Juncaginaceae is the Arrow-grass Family.
There are 4 genera (Triglochin, Lilaea,Tetroncium and Cycnogeton) and about 25 species.
They are not grasses but herbs that live in aquatic or wet areas worldwide.
They have linear leaves and small flower with parts in 3’s.
Australia has about 12 native species of Triglochin.
T. striatum is also known as streaked arrow or three-rib arrow-grass.
They are perennial herbs up to 30 or 35 cm high living in permanently wet areas.
They are anchored by extensive rhizomes (underground stems).
The leaves, in small clumps, arise along the rhizome.
The linear leaves are only a few mms wide with 3 ribs running down them.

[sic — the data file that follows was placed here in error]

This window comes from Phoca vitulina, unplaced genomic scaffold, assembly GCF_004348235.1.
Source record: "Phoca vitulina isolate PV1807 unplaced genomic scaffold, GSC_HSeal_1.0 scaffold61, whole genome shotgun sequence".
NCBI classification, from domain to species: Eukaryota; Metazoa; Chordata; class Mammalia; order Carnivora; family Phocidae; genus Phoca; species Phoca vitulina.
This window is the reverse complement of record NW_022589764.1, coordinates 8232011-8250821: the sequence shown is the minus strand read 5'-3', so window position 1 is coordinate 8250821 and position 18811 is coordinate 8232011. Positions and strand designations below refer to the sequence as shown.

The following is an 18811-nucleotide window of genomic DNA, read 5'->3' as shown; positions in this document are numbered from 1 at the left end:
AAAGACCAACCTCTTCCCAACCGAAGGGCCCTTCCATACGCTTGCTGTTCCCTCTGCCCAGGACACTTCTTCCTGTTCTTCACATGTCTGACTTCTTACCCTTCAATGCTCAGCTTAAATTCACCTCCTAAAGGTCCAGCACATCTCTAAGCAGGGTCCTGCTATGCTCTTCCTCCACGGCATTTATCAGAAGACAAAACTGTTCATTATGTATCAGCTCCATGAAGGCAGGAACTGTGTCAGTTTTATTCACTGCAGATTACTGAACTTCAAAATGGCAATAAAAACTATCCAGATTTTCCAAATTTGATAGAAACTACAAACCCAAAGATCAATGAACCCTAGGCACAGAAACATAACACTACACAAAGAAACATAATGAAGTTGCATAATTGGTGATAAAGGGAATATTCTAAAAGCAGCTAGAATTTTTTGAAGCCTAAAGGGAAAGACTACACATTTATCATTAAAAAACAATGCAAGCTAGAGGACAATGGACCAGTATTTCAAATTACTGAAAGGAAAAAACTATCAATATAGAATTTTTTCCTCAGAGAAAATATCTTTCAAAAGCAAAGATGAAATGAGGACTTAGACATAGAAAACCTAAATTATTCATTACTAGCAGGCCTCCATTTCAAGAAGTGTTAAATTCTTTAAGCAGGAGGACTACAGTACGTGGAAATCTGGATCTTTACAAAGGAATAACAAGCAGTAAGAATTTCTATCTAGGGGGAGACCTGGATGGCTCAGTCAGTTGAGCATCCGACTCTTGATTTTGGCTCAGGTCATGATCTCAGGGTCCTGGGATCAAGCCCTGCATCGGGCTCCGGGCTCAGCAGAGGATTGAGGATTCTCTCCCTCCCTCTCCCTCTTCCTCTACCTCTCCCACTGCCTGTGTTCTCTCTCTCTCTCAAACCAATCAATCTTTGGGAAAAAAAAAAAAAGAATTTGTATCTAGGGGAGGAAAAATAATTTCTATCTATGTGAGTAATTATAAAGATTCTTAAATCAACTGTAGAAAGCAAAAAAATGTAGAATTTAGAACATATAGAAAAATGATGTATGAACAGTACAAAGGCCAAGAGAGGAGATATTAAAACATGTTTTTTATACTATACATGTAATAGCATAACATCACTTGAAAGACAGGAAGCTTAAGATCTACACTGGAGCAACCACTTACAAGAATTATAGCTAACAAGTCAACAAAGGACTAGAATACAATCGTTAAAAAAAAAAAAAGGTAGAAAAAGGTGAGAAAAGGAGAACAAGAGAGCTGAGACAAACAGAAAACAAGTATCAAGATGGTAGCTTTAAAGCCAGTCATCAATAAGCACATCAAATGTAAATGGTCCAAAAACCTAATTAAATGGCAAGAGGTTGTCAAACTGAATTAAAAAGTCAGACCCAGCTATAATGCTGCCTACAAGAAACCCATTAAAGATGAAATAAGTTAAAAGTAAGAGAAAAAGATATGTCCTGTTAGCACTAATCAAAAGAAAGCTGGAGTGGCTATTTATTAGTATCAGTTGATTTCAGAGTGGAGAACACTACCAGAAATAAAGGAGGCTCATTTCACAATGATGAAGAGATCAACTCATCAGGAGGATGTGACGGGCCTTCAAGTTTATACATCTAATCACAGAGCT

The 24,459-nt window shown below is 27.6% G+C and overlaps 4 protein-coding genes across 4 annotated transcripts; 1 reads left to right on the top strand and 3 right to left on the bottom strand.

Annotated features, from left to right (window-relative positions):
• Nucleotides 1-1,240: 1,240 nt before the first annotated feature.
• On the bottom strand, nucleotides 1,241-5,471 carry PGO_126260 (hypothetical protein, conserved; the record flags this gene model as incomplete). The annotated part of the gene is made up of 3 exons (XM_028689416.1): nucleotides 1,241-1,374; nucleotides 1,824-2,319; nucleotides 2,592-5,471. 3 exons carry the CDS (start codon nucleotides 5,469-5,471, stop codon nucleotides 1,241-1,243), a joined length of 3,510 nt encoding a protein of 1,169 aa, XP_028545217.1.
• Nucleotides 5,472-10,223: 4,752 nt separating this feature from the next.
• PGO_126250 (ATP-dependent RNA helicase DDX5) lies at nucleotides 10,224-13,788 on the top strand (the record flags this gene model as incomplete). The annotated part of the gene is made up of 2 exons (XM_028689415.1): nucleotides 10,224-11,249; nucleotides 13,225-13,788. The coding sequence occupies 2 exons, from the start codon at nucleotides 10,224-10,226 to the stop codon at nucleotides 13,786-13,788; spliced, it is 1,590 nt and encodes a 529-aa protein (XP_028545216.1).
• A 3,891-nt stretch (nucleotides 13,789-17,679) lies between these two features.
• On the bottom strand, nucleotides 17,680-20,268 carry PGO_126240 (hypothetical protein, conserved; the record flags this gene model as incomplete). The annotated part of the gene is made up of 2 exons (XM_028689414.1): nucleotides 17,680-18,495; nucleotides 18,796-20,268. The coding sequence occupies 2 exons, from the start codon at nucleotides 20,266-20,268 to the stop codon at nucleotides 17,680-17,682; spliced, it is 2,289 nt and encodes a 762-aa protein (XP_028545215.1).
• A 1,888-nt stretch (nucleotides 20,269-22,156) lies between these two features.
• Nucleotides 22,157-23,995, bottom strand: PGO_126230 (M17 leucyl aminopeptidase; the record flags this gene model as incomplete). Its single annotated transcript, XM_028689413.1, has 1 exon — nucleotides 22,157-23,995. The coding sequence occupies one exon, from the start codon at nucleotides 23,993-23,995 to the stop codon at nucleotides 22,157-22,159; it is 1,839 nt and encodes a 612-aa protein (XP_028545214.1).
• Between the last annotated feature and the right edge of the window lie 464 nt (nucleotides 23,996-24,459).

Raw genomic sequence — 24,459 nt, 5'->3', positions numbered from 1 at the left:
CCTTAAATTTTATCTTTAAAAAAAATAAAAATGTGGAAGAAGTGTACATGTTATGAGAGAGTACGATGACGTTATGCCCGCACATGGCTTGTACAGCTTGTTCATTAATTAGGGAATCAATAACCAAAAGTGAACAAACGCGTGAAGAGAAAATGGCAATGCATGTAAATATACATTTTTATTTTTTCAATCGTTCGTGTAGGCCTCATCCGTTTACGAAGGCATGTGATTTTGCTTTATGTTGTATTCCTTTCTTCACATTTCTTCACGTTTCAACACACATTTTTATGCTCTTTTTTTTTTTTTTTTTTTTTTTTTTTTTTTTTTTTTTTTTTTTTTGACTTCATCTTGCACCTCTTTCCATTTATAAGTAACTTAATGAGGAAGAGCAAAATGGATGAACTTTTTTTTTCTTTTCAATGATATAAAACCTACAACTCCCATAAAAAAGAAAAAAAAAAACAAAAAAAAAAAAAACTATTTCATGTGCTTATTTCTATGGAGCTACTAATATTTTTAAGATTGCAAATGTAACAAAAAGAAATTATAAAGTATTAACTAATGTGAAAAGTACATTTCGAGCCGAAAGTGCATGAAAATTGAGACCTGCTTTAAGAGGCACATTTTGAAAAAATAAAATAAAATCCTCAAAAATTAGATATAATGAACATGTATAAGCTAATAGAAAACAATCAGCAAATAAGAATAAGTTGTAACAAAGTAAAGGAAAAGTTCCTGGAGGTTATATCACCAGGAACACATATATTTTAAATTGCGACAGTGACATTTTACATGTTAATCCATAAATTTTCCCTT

The bases are sheathed and when they die fibrous strands remain at the base of the plant.
Inflorescences, usually shorter than the leaves, are a spike-like stem with flowers on the upper part.
The 2 mm long, bisexual flowers are on short stalks.
The perianth has 6 tepals in 2 whorls of 3 that fall off easily.
The gynoecium has 3 fertile and 3 sterile carpels fused to various degrees.
Each fertile carpel has 1 ovule and 1 stigma.
There are 6 stamens.
The 2 mm long fruits are globular.
When mature the carpels separate.